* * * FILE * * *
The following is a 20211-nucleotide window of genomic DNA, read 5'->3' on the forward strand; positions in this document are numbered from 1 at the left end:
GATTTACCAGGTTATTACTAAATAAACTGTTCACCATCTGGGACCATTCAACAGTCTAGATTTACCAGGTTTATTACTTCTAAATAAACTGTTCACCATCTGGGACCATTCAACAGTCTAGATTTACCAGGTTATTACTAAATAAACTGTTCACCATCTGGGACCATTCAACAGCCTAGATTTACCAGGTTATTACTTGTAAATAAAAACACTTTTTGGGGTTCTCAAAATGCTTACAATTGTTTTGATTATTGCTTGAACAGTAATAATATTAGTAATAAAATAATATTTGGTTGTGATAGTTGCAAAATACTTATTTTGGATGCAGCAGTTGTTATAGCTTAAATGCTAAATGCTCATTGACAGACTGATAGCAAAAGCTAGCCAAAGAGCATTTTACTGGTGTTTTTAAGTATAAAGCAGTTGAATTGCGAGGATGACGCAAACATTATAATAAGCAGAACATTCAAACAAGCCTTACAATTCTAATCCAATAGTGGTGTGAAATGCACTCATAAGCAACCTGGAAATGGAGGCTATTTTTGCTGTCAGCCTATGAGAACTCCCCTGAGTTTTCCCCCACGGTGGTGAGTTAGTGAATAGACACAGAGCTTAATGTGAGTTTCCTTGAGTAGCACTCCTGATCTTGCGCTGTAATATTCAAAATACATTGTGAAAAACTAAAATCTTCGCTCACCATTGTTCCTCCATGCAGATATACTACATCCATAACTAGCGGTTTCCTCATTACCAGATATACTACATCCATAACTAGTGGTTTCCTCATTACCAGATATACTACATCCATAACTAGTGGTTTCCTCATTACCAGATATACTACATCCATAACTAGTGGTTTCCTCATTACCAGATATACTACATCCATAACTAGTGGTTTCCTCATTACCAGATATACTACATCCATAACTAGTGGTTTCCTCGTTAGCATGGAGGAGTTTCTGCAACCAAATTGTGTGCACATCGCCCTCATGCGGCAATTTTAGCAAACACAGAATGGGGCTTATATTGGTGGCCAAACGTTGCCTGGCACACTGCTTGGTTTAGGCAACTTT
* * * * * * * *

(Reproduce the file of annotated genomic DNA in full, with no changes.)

The following is a 20211-nucleotide window of genomic DNA, read 5'->3' on the forward strand; positions in this document are numbered from 1 at the left end:
GATTTACCAGGTTATTACTAAATAAACTGTTCACCATCTGGGACCATTCAACAGTCTAGATTTACCAGGTTTATTACTTCTAAATAAACTGTTCACCATCTGGGACCATTCAACAGTCTAGATTTACCAGGTTATTACTAAATAAACTGTTCACCATCTGGGACCATTCAACAGCCTAGATTTACCAGGTTATTACTTGTAAATAAAAACACTTTTTGGGGTTCTCAAAATGCTTACAATTGTTTTGATTATTGCTTGAACAGTAATAATATTAGTAATAAAATAATATTTGGTTGTGATAGTTGCAAAATACTTATTTTGGATGCAGCAGTTGTTATAGCTTAAATGCTAAATGCTCATTGACAGACTGATAGCAAAAGCTAGCCAAAGAGCATTTTACTGGTGTTTTTAAGTATAAAGCAGTTGAATTGCGAGGATGACGCAAACATTATAATAAGCAGAACATTCAAACAAGCCTTACAATTCTAATCCAATAGTGGTGTGAAATGCACTCATAAGCAACCTGGAAATGGAGGCTATTTTTGCTGTCAGCCTATGAGAACTCCCCTGAGTTTTCCCCCACGGTGGTGAGTTAGTGAATAGACACAGAGCTTAATGTGAGTTTCCTTGAGTAGCACTCCTGATCTTGCGCTGTAATATTCAAAATACATTGTGAAAAACTAAAATCTTCGCTCACCATTGTTCCTCCATGCAGATATACTACATCCATAACTAGCGGTTTCCTCATTACCAGATATACTACATCCATAACTAGTGGTTTCCTCATTACCAGATATACTACATCCATAACTAGTGGTTTCCTCATTACCAGATATACTACATCCATAACTAGTGGTTTCCTCATTACCAGATATACTACATCCATAACTAGTGGTTTCCTCATTACCAGATATACTACATCCATAACTAGTGGTTTCCTCGTTAGCATGGAGGAGTTTCTGCAACCAAATTGTGTGCACATCGCCCTCATGCGGCAATTTTAGCAAACACAGAATGGGGCTTATATTGGTGGCCAAACGTTGCCTGGCACACTGCTTGGTTTAGGCAACTTT